Now I had an advanced twin-lens reflex, when I was fifteen years old and entranced with what I could do in photography. I was at our annual Halloween parade, and film was slow in those days. My Rollei’s lens was f3.5 and there was no way I could stop the action as the rider on an old-fashioned bicycle whizzed by. I did the only thing I could think of and panned with the action.
It was my first attempt at panning, and it added a new technique to my repertoire. It reinforced the learning process of practice and interpretation. And it early on taught me to get in there and react, not to overthink making an image “perfect.”
The past and the present are closer than we often realize, so I’m going back into the archives to see what I saw long ago. First up is this sampling of my documentary photography, a nostalgic collection of How Once We Looked. I’ve selected images that seem memorable, from the perspective of a life spent pursuing my passion. Here’s how the See-Saw collection now appears on Amazon:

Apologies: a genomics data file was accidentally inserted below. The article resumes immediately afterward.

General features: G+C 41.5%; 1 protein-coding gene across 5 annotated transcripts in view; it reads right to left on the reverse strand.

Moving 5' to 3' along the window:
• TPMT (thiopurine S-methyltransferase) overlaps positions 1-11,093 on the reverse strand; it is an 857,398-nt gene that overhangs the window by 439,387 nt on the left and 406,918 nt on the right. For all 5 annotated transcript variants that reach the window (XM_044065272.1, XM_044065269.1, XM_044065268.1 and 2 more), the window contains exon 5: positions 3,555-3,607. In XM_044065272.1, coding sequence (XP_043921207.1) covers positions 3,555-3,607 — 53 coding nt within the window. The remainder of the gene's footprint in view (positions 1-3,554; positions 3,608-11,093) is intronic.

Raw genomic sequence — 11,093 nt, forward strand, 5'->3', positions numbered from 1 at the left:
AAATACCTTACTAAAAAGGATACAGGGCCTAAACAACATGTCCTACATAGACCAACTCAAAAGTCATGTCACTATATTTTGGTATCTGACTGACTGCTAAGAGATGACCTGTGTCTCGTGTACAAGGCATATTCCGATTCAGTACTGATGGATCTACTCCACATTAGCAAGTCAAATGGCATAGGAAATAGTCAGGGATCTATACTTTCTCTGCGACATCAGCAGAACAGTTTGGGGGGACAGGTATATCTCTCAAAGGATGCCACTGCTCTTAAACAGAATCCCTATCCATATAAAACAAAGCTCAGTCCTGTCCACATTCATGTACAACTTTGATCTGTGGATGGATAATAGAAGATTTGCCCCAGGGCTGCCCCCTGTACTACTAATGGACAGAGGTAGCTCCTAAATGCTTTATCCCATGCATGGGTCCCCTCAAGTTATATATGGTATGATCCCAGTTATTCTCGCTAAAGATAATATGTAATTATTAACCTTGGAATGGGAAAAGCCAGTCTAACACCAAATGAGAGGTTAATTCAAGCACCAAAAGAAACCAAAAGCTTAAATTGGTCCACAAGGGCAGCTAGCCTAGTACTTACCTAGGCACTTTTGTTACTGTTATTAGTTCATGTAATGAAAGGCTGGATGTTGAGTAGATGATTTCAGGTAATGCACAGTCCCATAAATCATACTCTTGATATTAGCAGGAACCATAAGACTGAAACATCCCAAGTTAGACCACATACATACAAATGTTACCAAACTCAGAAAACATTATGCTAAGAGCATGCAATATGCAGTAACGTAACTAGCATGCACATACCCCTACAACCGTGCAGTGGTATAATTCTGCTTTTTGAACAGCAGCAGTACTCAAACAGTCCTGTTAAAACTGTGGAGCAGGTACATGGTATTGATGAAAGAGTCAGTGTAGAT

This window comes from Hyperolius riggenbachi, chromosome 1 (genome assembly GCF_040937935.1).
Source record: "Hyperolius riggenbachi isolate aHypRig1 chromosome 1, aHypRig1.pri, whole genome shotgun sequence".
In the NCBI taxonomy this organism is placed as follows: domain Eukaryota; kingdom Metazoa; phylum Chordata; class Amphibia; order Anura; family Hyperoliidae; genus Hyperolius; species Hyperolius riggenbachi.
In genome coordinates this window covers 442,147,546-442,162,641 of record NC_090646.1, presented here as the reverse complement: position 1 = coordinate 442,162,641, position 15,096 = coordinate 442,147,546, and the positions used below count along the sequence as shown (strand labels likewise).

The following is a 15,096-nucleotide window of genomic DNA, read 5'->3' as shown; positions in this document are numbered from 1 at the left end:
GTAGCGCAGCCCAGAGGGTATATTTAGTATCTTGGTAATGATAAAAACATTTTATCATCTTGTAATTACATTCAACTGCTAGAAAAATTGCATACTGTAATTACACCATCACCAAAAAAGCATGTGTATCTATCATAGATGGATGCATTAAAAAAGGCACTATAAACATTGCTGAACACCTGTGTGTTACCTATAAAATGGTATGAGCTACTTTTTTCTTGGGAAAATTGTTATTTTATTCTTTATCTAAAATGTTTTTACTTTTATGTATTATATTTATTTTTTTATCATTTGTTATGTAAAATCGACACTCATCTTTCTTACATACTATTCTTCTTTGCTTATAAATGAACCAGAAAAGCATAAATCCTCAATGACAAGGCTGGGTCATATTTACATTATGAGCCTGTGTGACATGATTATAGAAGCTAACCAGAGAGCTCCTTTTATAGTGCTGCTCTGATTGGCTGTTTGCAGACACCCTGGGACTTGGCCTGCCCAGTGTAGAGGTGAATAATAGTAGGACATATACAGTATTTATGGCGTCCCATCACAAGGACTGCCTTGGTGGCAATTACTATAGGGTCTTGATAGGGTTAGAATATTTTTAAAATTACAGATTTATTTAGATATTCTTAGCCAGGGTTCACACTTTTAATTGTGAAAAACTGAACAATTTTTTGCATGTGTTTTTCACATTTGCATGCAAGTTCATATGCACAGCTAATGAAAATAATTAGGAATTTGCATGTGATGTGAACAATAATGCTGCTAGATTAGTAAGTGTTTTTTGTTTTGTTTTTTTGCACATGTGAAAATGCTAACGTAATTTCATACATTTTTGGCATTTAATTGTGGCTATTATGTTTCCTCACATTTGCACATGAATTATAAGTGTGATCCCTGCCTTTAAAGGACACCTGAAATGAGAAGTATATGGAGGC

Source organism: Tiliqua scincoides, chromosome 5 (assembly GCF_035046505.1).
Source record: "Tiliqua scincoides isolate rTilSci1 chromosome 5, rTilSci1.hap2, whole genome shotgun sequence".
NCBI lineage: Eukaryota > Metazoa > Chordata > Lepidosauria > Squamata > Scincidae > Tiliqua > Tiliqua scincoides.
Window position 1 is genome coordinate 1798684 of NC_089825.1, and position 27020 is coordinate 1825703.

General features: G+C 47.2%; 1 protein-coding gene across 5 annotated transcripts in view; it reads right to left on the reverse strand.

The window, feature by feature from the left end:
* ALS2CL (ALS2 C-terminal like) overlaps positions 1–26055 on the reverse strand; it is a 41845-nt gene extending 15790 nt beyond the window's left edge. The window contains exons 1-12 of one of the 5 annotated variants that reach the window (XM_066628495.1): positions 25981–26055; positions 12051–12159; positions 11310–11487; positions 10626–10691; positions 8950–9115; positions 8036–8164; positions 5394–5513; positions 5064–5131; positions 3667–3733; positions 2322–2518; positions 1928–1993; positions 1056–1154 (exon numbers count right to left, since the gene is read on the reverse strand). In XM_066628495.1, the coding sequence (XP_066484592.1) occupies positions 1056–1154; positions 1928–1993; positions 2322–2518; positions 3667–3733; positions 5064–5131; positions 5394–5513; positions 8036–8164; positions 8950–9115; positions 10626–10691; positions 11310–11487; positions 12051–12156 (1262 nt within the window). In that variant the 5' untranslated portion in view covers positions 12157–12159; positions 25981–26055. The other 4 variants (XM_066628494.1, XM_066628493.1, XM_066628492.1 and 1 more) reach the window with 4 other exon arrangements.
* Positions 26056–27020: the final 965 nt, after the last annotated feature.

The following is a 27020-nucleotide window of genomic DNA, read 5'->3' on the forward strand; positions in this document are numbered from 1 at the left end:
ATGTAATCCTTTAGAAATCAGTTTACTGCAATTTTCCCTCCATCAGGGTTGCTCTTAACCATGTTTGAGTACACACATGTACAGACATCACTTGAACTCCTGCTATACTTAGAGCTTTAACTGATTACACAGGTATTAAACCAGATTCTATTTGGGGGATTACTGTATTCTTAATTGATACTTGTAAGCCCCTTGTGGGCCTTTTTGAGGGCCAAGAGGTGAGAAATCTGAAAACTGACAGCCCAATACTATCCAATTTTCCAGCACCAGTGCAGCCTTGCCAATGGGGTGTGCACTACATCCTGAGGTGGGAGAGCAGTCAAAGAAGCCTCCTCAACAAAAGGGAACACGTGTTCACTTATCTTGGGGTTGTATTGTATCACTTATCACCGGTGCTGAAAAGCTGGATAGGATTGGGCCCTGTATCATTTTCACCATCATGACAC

Art should be everywhere – or so the gallery site Daylighted declares. As part of this tribute, Daylighted recently chose me as its featured artist of the month.
Daylighted is a service that places visual artist into non-traditional exhibition spaces such as hotels, restaurants, coffee shops and more. It seeks to “change the way you see art. Daylighted transforms places…into digital art galleries and offer[s] them an opportunity to easily display and sell an exclusive collection of art from worldwide and local artists.”
Daylighted featured my nostalgic photography, including the images in my updated monograph: “See Saw: How Once We Looked.”
These images reflect my overall fascination with movement as well as with light, that showed in the photographs I created in my early teens. I see that I developed reflexively and intuitively, in capturing the essence of a moment. I see that the innate compositional sense expanded into a style. And so on, all insights offering me a chance to pause and reflect as I go forward.